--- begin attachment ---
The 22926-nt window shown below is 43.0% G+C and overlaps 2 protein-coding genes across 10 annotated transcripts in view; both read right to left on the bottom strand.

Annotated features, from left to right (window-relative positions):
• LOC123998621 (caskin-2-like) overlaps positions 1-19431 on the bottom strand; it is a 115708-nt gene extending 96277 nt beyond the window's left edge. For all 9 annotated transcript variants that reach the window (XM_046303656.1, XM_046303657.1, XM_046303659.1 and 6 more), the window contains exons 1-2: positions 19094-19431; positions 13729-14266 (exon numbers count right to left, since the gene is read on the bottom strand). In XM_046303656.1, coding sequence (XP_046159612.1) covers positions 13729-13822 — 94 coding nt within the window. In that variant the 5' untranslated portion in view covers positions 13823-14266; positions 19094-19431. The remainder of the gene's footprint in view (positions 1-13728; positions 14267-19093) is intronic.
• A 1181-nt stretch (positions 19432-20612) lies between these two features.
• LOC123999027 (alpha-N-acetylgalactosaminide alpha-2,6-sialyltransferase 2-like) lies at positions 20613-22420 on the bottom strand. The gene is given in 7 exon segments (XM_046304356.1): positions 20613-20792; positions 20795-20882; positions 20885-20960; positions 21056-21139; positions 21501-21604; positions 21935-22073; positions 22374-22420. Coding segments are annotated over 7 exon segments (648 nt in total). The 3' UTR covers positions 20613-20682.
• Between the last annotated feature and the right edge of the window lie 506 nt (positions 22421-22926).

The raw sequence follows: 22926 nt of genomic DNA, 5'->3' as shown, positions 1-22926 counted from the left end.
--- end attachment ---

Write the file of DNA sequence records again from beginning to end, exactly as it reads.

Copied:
The 22926-nt window shown below is 43.0% G+C and overlaps 2 protein-coding genes across 10 annotated transcripts in view; both read right to left on the bottom strand.

Annotated features, from left to right (window-relative positions):
• LOC123998621 (caskin-2-like) overlaps positions 1-19431 on the bottom strand; it is a 115708-nt gene extending 96277 nt beyond the window's left edge. For all 9 annotated transcript variants that reach the window (XM_046303656.1, XM_046303657.1, XM_046303659.1 and 6 more), the window contains exons 1-2: positions 19094-19431; positions 13729-14266 (exon numbers count right to left, since the gene is read on the bottom strand). In XM_046303656.1, coding sequence (XP_046159612.1) covers positions 13729-13822 — 94 coding nt within the window. In that variant the 5' untranslated portion in view covers positions 13823-14266; positions 19094-19431. The remainder of the gene's footprint in view (positions 1-13728; positions 14267-19093) is intronic.
• A 1181-nt stretch (positions 19432-20612) lies between these two features.
• LOC123999027 (alpha-N-acetylgalactosaminide alpha-2,6-sialyltransferase 2-like) lies at positions 20613-22420 on the bottom strand. The gene is given in 7 exon segments (XM_046304356.1): positions 20613-20792; positions 20795-20882; positions 20885-20960; positions 21056-21139; positions 21501-21604; positions 21935-22073; positions 22374-22420. Coding segments are annotated over 7 exon segments (648 nt in total). The 3' UTR covers positions 20613-20682.
• Between the last annotated feature and the right edge of the window lie 506 nt (positions 22421-22926).

The raw sequence follows: 22926 nt of genomic DNA, 5'->3' as shown, positions 1-22926 counted from the left end.